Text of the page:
The drummer and cofounder of the influential Chicago band Tortoise details the gear and methods he used to get “jagged and weird” on his new solo album.
John Herndon is best known as a drummer/percussionist in Chicago’s Tortoise, the instrumental collective he cofounded about thirty years ago. Now an L.A. resident, Herndon has resurrected his solo music project, A Grape Dope, whose last release came out in 2003. Arthur King Presents A Grape Dope: Backyard Bangers is a collection of headphone-friendly avant-pop soundscapes crafted on bubbling synths and samplers in garages and backyard studios.
Much of Herndon’s work since moving to L.A. has been visual art, and you can see his animations in the video for Backyard Bangers’ “Puppet Clubbing,” a midtempo collage of quirky synth parts that at times sounds like a grittier Ratatat track. Elsewhere on the album, “New Age Cave Age” opens with an overdriven drum fill followed by bird samples and some gamelan-like metallic percussion, then alternates between a 6/8 groove with occasional synth marimba or sudden gritty synth breaks and jarring cymbal crashes. On the more club-friendly tracks like “Rats It’s Up” or “Rainbo Locals,” Herndon achieves almost a minimalist techno vibe, like a funkier Silent Servant. “Nod to the Peanuts” and “A Glorious Day” both feature vocals, but not in a traditional pop form. The latter of those tracks begins with a simple beat on a papery acoustic kit at around 96 bpm, but on repeated listens, subtle changes and layers within the drum track under the swirling analog synth sounds create a curious texture study. We asked Herndon to share some details about the making of the album.
MD: What was the recording and writing process like for Backyard Bangers?
John: Everything was recorded by me in three different houses that we lived in, in various garages and backyards in L.A., hence the title. I did a lot of sampling of noise from goings on at the football field in our backyard at various times of the day, which I put all over the record. The writing process was totally experimental, because I’m not really a songwriter. I wanted it to be like beats and sounds and textures, like if I smash this sound into this sound, what happens?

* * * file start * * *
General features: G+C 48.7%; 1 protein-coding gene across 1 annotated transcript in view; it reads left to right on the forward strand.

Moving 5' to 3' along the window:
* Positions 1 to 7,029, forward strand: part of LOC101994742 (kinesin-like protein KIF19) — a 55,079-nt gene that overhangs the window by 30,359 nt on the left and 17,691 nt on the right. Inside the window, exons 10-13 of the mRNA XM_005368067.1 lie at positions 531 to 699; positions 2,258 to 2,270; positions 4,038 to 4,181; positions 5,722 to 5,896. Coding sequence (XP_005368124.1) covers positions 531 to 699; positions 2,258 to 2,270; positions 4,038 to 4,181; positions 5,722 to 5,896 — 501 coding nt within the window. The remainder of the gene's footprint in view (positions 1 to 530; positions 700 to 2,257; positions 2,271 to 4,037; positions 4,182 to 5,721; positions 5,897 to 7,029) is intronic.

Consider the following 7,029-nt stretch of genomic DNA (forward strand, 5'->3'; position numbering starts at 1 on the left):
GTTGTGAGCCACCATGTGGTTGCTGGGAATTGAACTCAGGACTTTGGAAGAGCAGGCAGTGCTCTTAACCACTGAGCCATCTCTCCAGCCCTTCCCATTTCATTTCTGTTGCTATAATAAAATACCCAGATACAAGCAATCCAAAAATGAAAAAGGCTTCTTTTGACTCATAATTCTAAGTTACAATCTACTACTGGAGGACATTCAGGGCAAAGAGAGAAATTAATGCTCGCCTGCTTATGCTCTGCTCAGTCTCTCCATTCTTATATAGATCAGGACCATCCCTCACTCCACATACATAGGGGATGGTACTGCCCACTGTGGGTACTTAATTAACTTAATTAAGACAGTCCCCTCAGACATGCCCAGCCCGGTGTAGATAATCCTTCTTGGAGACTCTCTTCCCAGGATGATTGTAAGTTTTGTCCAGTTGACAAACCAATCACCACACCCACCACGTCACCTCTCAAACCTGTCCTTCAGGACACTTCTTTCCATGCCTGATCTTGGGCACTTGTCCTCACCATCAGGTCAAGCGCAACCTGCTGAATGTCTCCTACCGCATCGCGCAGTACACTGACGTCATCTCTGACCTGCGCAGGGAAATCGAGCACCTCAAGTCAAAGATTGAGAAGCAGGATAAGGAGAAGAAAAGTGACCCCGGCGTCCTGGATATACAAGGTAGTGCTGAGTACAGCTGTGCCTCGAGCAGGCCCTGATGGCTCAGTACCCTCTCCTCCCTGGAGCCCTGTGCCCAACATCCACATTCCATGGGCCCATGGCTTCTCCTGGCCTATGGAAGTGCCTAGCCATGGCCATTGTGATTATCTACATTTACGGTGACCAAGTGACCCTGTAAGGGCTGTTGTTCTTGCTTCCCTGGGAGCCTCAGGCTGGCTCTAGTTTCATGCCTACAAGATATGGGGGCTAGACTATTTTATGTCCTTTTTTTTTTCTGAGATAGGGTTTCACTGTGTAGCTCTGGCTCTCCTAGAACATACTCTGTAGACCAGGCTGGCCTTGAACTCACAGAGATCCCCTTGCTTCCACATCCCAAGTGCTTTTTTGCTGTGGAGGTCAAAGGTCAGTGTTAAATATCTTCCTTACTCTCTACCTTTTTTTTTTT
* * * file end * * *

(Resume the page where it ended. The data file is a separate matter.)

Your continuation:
MD: What was the division of labor between acoustic drums and electronics?
John: My initial thought about making the record was to have all of the electronics be played live, with no sequencing, so I kind of started off with that idea. A bunch of the electronics that you hear that sound like programmed drums are me just playing an old Yamaha digital drumkit through a bunch of pedals, kind of chopped up or whatever. But then I got a step sequencer, an Arturia BeatStep Pro [sequencer/controller], and a couple samplers. I got a MicroGranny, which is a granular sampler made by BASTL instruments, and an Alesis SamplePad Pro that I primarily used as a sound bank, though I did bang on the pads a little bit. And then I just started writing stuff with the BeatStep. A lot of it, though, is really just like, “Okay, here’s a song, and it’s at like 120 bpm.” And then not even syncing the BeatStep to Ableton, just starting, and then pressing start on the BeatStep and then having to go and play the whole thing, just leaving it sort of jagged and weird.
MD: Did you use any unique percussion instruments?
John: A lot of drumkit, and then whatever percussion stuff I had laying around; just a lot of shakers, cowbells, some thrift store copper bowls that my wife found that sound really good miked and compressed because they’re really quiet.
“I really want to stay away from just hitting start and having it play a sequence.”
MD: Do you have a plan to play this material live?
John: My thought was to put together a band with me and two other people that were savvy with sampling and sequencing and just improvising electronics on the fly. I did a live show with my friend Dan [Bitney] from Tortoise and his wife [Selina Trepp]. For that I used an Elektron Digitakt drum machine, the MicroGranny, a Digitone—which is an FM synth made by Elektron—a couple of tape decks, and a live drumkit.
I pulled off the show, but I didn’t do much of the material on the record. Instead I wrote all new stuff for the set. I have all of the stems for the record on hard drive, though. So my plan is, when I get a minute, to start chopping stuff up into sample-size bits, putting it into machines, and see what I can get happening just on my own. I really want to stay away from just hitting start and having it play a sequence, and then we stand there and twist the filter knob or something. I’d really like to have it be open ended and be able to open up in different spaces when it feels right.